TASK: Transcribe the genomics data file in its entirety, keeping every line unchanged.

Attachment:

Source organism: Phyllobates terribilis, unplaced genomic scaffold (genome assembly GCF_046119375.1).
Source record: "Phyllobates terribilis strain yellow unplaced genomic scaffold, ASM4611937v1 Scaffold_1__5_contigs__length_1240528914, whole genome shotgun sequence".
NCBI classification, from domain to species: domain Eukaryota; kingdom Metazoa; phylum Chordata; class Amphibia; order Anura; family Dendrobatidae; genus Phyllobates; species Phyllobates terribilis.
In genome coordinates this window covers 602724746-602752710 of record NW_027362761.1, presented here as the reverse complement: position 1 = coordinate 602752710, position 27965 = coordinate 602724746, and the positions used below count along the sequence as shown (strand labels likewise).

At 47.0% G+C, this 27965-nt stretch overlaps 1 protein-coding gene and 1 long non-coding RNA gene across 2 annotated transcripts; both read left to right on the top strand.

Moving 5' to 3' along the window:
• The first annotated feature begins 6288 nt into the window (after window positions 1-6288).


Source organism: Phyllobates terribilis, unplaced genomic scaffold (genome assembly GCF_046119375.1).
Source record: "Phyllobates terribilis strain yellow unplaced genomic scaffold, ASM4611937v1 Scaffold_1__5_contigs__length_1240528914, whole genome shotgun sequence".
NCBI classification, from domain to species: domain Eukaryota; kingdom Metazoa; phylum Chordata; class Amphibia; order Anura; family Dendrobatidae; genus Phyllobates; species Phyllobates terribilis.
In genome coordinates this window covers 602724746-602752710 of record NW_027362761.1, presented here as the reverse complement: position 1 = coordinate 602752710, position 27965 = coordinate 602724746, and the positions used below count along the sequence as shown (strand labels likewise).

At 47.0% G+C, this 27965-nt stretch overlaps 1 protein-coding gene and 1 long non-coding RNA gene across 2 annotated transcripts; both read left to right on the top strand.

Moving 5' to 3' along the window:
• The first annotated feature begins 6288 nt into the window (after window positions 1-6288).